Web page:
Consumers Don’t Buy Wal-Mart Rap On Gasoline Law

Date: 1 Aug 2001 | posted in: Retail | 0 Facebooktwittergoogle_plusredditpinterestmail

As we reported in recent issues of this Bulletin, Wal-Mart is lobbying several state legislatures to repeal laws that bar below-cost sales of gasoline. Wal-Mart is installing gas stations in the parking lots of hundreds of its superstores. By selling gas below its wholesale cost, Wal-Mart hopes to draw shoppers into its stores and eliminate independent competitors. The problem is, many states have laws that require retailers to sell gas at a minimum mark-up.

Wal-Mart wants these laws repealed and argues that they prevent consumers from getting the lowest possible price. It’s an argument that has won over many state lawmakers, but, according to a recent Wisconsin poll, most voters are buying it. The survey was conducted by the Petroleum Marketers of Wisconsin, a gas station trade association. It found that 69 percent of consumers support the law and believe it preserves fair competition. More than 70 percent said that, without the law, large chains would drive independent stations out of business.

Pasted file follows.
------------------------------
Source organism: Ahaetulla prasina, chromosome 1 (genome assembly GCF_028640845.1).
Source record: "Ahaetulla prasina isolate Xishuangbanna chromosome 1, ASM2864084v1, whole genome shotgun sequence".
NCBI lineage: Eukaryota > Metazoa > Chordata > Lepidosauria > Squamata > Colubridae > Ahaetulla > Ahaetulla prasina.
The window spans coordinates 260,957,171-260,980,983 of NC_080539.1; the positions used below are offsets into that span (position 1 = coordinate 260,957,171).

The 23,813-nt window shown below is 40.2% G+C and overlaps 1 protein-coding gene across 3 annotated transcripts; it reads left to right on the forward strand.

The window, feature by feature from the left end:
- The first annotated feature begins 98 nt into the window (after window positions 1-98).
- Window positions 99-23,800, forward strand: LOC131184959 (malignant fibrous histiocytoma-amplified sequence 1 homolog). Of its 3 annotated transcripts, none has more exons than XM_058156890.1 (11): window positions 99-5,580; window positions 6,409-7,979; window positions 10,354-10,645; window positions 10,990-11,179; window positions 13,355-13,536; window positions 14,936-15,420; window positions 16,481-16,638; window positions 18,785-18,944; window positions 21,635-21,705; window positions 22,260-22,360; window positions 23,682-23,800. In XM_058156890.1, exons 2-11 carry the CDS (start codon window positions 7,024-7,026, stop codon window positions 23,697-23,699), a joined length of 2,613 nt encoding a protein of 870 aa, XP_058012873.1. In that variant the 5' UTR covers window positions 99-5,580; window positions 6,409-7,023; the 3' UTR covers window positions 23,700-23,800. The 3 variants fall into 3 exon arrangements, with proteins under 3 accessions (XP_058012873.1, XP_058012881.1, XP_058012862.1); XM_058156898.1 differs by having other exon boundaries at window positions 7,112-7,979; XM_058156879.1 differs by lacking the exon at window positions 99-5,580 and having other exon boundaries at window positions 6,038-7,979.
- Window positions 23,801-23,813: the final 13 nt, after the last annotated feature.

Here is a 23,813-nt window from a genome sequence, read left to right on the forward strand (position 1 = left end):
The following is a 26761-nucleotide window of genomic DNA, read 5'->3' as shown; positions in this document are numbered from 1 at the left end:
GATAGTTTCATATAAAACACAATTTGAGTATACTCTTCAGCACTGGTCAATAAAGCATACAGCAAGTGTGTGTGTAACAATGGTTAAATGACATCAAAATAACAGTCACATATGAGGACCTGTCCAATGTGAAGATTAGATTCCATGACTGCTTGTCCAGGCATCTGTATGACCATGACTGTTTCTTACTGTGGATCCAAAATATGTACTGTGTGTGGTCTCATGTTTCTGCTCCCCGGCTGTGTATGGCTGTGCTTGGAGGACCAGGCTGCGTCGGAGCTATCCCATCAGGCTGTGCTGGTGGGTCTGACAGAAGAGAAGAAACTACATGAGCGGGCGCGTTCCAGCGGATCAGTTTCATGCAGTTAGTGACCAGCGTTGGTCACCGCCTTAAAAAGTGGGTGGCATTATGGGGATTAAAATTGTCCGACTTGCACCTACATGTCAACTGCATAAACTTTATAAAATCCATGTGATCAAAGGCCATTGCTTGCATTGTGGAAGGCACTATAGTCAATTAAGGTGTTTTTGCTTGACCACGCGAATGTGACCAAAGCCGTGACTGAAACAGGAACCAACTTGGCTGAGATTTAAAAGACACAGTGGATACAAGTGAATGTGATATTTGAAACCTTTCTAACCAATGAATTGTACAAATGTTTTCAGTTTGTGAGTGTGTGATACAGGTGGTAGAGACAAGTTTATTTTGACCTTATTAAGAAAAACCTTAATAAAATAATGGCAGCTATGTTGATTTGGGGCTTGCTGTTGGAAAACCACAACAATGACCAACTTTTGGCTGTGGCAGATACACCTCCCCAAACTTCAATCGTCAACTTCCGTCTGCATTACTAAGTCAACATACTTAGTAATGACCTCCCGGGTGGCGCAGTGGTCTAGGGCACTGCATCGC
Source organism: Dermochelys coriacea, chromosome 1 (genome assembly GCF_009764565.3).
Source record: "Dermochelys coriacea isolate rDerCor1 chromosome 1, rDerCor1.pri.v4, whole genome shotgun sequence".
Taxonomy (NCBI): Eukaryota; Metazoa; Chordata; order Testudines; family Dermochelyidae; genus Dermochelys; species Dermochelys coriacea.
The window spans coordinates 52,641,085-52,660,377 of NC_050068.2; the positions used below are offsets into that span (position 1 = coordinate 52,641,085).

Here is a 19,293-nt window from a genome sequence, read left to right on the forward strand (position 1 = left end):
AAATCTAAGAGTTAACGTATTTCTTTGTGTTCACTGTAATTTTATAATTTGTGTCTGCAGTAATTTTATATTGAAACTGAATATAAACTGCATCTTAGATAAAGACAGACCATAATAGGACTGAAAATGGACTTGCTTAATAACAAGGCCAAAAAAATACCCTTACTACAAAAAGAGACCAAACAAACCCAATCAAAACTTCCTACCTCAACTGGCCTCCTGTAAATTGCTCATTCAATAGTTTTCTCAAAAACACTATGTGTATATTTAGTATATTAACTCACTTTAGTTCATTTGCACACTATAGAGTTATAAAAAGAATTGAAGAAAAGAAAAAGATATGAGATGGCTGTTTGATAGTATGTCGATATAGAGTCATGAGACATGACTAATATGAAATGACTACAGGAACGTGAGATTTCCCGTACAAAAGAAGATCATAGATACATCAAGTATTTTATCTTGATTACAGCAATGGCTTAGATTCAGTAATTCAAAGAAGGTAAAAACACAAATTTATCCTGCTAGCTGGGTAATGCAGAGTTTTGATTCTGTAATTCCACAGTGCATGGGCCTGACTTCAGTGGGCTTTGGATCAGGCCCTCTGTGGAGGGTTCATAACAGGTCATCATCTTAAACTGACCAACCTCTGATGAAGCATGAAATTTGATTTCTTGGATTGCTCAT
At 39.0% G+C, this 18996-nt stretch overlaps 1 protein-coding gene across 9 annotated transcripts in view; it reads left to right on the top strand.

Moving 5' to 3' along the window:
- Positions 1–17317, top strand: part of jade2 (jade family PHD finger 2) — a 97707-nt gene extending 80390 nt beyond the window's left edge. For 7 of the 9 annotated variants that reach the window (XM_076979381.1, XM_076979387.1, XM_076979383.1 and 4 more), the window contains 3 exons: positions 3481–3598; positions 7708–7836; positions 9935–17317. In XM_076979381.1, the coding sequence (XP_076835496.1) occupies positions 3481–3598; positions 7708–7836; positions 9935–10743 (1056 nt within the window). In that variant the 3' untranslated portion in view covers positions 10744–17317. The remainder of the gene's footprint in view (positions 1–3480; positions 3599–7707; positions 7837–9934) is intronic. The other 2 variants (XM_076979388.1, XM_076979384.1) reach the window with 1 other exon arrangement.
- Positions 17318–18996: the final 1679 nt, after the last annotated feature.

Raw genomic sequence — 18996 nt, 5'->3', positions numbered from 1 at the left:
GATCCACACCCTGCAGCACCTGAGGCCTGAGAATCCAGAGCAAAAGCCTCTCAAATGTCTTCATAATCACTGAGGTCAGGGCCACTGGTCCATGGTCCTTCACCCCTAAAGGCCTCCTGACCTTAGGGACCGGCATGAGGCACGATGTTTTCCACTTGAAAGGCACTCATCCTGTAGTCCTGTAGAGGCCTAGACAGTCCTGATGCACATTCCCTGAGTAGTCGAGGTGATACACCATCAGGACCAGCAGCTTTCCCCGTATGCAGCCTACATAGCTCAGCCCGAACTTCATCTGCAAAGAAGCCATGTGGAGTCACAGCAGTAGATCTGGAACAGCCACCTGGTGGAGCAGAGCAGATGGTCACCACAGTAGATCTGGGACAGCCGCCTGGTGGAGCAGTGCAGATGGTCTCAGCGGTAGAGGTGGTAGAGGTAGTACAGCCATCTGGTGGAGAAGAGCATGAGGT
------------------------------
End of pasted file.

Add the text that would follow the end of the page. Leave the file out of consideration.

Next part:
A measure to repeal the law had made it into the Wisconsin legislature’s budget bill, but following the poll’s release in late July, it was quietly dropped.


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Stacy Mitchell is co-director of the Institute for Local Self-Reliance, and directs its Independent Business Initiative, which partners with a wide range of allies to implement policies that counter concentrated power and strengthen local economies.